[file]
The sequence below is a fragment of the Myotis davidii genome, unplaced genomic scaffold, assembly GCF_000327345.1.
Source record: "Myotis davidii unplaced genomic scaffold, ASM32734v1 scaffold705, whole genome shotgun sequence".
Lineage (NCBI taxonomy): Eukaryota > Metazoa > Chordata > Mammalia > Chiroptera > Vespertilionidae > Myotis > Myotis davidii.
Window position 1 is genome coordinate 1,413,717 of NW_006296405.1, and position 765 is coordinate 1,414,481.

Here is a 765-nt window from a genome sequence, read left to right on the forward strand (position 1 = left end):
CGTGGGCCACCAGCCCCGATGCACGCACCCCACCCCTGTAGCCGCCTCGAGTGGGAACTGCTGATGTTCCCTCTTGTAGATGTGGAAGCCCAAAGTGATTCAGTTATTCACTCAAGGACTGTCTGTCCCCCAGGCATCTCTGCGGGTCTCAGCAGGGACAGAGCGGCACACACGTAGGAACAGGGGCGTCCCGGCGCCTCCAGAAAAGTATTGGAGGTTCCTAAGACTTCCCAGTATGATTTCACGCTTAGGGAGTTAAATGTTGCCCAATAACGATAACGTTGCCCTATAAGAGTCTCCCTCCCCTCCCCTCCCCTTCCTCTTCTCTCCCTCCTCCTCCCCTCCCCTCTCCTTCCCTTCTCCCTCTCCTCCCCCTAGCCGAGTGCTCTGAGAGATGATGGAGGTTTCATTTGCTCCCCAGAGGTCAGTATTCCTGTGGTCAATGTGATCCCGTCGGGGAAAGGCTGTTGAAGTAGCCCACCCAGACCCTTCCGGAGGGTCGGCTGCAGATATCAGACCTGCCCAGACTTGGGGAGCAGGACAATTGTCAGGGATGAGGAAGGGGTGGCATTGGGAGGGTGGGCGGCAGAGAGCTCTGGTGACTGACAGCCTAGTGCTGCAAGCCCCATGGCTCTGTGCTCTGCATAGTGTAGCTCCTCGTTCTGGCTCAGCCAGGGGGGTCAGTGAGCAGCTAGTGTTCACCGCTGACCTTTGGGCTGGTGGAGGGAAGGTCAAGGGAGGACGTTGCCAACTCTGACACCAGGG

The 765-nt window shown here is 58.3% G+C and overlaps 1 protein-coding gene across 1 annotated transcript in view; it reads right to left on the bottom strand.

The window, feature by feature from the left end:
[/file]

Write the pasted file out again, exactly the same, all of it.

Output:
The sequence below is a fragment of the Myotis davidii genome, unplaced genomic scaffold, assembly GCF_000327345.1.
Source record: "Myotis davidii unplaced genomic scaffold, ASM32734v1 scaffold705, whole genome shotgun sequence".
Lineage (NCBI taxonomy): Eukaryota > Metazoa > Chordata > Mammalia > Chiroptera > Vespertilionidae > Myotis > Myotis davidii.
Window position 1 is genome coordinate 1,413,717 of NW_006296405.1, and position 765 is coordinate 1,414,481.

Here is a 765-nt window from a genome sequence, read left to right on the forward strand (position 1 = left end):
CGTGGGCCACCAGCCCCGATGCACGCACCCCACCCCTGTAGCCGCCTCGAGTGGGAACTGCTGATGTTCCCTCTTGTAGATGTGGAAGCCCAAAGTGATTCAGTTATTCACTCAAGGACTGTCTGTCCCCCAGGCATCTCTGCGGGTCTCAGCAGGGACAGAGCGGCACACACGTAGGAACAGGGGCGTCCCGGCGCCTCCAGAAAAGTATTGGAGGTTCCTAAGACTTCCCAGTATGATTTCACGCTTAGGGAGTTAAATGTTGCCCAATAACGATAACGTTGCCCTATAAGAGTCTCCCTCCCCTCCCCTCCCCTTCCTCTTCTCTCCCTCCTCCTCCCCTCCCCTCTCCTTCCCTTCTCCCTCTCCTCCCCCTAGCCGAGTGCTCTGAGAGATGATGGAGGTTTCATTTGCTCCCCAGAGGTCAGTATTCCTGTGGTCAATGTGATCCCGTCGGGGAAAGGCTGTTGAAGTAGCCCACCCAGACCCTTCCGGAGGGTCGGCTGCAGATATCAGACCTGCCCAGACTTGGGGAGCAGGACAATTGTCAGGGATGAGGAAGGGGTGGCATTGGGAGGGTGGGCGGCAGAGAGCTCTGGTGACTGACAGCCTAGTGCTGCAAGCCCCATGGCTCTGTGCTCTGCATAGTGTAGCTCCTCGTTCTGGCTCAGCCAGGGGGGTCAGTGAGCAGCTAGTGTTCACCGCTGACCTTTGGGCTGGTGGAGGGAAGGTCAAGGGAGGACGTTGCCAACTCTGACACCAGGG

The 765-nt window shown here is 58.3% G+C and overlaps 1 protein-coding gene across 1 annotated transcript in view; it reads right to left on the bottom strand.

The window, feature by feature from the left end: